Last week, I delivered a talk about how we can usefully minimise children’s anxiety and stress in the run up to tests, assessments and exams. Years ago, if I had been writing that talk from scratch, I would have likely focused on the range of evidence-based strategies available to optimise children’s learning and attainment, and perhaps have neglected one of the most important aspects of children’s ability to thrive academically; their emotional state. Now, I wouldn’t dream of giving a talk about children’s academic success without first addressing how they feel about themselves, their learning, and their lives in general.
I know that some of you are already feeling a little ‘wrung out’ (even though it is only mid-September) and are counting down the days until October half-term. September often gets underlined in the calendar as a month where we articulate our goals, get on with our tick list of jobs and feel motivated. Unfortunately, the one thing we might forget is that ‘time out’ is required mid-way through any journey to rest, recuperate and refresh.
This week, following the death of Her Majesty Queen Elizabeth II, I have been re-reading the Seamus Heaney poem, ‘Clearances’, penned after the death of his mother.
Back to School. So, what does this term mean for you? As a working parent, for me, the return to school means I can finally stop worrying about how my children will occupy themselves and can instead focus on the tasks accumulating on my desk. School return means an empty house until late afternoon. This might feel blissful for some parents, but for others it can spell unwelcome quiet and, well, a sense of loneliness.
Last week I was at a secondary school talking to parents whose children are about to embark on the next stage of their educational journeys. I asked the large audience, “Who here likes change?” Only one person put their hand up. Unsurprising.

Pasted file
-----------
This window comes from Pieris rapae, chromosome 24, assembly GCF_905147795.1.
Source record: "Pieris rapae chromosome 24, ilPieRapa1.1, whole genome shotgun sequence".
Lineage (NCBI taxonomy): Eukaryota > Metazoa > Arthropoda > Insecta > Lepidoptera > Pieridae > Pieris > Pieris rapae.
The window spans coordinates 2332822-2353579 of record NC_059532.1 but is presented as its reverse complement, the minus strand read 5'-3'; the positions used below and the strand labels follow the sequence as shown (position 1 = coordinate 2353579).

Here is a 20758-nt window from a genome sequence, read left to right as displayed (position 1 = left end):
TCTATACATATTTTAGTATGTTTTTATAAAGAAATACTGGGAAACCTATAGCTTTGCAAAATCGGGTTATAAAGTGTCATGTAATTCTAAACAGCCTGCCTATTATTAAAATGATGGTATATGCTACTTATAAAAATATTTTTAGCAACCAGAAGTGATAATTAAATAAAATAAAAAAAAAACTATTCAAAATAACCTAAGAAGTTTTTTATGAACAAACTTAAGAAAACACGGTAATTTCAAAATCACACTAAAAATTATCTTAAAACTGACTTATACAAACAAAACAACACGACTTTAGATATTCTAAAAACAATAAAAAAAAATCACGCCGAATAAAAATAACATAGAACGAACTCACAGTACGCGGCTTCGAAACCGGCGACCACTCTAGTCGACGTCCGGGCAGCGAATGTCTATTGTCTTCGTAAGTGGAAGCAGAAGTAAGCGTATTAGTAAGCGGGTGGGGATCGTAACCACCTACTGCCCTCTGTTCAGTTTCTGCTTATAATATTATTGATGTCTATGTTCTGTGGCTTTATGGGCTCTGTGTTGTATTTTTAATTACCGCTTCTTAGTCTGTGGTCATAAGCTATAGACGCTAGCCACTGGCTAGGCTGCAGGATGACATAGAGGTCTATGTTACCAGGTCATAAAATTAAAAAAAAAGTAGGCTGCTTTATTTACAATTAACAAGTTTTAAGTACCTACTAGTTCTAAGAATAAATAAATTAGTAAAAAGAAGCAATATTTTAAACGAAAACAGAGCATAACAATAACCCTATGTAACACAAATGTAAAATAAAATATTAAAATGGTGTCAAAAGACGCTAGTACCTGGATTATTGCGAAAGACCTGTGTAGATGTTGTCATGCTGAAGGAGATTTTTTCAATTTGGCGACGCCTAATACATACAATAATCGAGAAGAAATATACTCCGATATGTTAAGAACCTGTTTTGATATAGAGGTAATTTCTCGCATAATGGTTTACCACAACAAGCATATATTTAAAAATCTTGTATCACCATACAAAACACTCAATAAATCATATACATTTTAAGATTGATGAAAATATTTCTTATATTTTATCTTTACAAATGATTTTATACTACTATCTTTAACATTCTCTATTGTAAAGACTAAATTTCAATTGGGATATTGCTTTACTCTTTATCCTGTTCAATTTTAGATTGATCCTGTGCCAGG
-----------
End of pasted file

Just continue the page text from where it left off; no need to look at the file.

It was certainly easier to enjoy a summer at home when it featured sporting events that made one feel inspired, invigorated and excited about all that life has to offer!
The last two weeks have gone by in a blur of summer term school activity; leavers’ parties, balls, prize-givings and school discos. Exam season is over. People are tired, but also enjoying the reverie of being free to socialise in full again, particularly whilst the sun is shining. School reports will soon be landing on mats or in inboxes, signalling the close to the academic year. We will read about our children’s progress, take pride in their successes and learn more about the areas that they need to work on.
It is that time of year again when children and young people attend transition events at school, college or university, designed to support them effectively through the next stages of their educational journeys.
Once upon a time, many years ago, as part of some training I was doing on couples therapy, I came across a case study scenario, shared by a colleague, that I have never forgotten. It featured two parents with a young daughter, who they described as ‘aggressive and very naughty’. In fact, she had taken her shoes and thrown them at her parents in a ‘fit of rage’; an incident which made them wonder if she might need some sort of psychological help.
A recent high profile defamation case featuring two famous celebrities is being voraciously discussed online and off; everyone seems to have an opinion on it. Young people have been chatting about it too.